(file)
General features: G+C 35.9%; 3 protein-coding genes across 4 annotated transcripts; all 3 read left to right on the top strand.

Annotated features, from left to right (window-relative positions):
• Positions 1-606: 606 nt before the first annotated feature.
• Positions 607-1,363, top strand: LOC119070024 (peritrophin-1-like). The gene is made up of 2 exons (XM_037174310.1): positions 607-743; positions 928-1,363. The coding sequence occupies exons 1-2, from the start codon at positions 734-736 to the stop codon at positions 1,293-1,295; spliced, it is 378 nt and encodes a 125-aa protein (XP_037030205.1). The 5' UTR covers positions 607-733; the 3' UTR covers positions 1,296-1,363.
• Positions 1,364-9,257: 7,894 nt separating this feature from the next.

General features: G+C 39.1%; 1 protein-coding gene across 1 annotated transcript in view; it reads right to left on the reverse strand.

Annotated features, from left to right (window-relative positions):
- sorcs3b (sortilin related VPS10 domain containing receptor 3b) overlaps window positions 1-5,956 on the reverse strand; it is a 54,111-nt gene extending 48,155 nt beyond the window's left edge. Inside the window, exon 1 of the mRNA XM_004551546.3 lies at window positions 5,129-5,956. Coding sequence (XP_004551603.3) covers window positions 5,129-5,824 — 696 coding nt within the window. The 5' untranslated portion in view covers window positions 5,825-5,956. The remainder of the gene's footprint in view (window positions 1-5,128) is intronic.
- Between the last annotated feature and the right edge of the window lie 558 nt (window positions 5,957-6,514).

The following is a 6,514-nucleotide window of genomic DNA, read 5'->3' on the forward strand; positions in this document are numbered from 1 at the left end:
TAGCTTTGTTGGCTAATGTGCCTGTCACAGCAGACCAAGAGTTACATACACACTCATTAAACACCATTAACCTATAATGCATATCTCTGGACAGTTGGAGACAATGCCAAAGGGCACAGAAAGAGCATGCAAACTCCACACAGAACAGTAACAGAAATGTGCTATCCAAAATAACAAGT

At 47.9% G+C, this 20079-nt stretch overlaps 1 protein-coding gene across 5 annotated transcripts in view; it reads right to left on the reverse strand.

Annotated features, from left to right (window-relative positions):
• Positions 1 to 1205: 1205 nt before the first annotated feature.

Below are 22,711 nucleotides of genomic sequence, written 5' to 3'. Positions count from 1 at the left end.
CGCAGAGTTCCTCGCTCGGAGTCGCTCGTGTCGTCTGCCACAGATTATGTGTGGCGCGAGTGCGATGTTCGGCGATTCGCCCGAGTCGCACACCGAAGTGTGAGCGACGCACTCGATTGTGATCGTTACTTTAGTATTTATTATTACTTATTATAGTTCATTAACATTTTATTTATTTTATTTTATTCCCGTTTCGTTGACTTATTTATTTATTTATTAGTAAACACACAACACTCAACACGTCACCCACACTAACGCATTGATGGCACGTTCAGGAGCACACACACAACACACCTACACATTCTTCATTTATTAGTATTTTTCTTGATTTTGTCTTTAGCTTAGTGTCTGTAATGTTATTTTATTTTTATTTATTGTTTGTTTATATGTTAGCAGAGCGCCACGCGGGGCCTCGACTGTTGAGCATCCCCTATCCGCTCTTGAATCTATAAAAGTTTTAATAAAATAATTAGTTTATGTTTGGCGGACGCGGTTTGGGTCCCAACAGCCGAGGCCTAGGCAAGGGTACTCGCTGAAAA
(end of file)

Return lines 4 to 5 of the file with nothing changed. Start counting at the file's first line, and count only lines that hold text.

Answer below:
• Positions 607-1,363, top strand: LOC119070024 (peritrophin-1-like). The gene is made up of 2 exons (XM_037174310.1): positions 607-743; positions 928-1,363. The coding sequence occupies exons 1-2, from the start codon at positions 734-736 to the stop codon at positions 1,293-1,295; spliced, it is 378 nt and encodes a 125-aa protein (XP_037030205.1). The 5' UTR covers positions 607-733; the 3' UTR covers positions 1,296-1,363.
• Positions 1,364-9,257: 7,894 nt separating this feature from the next.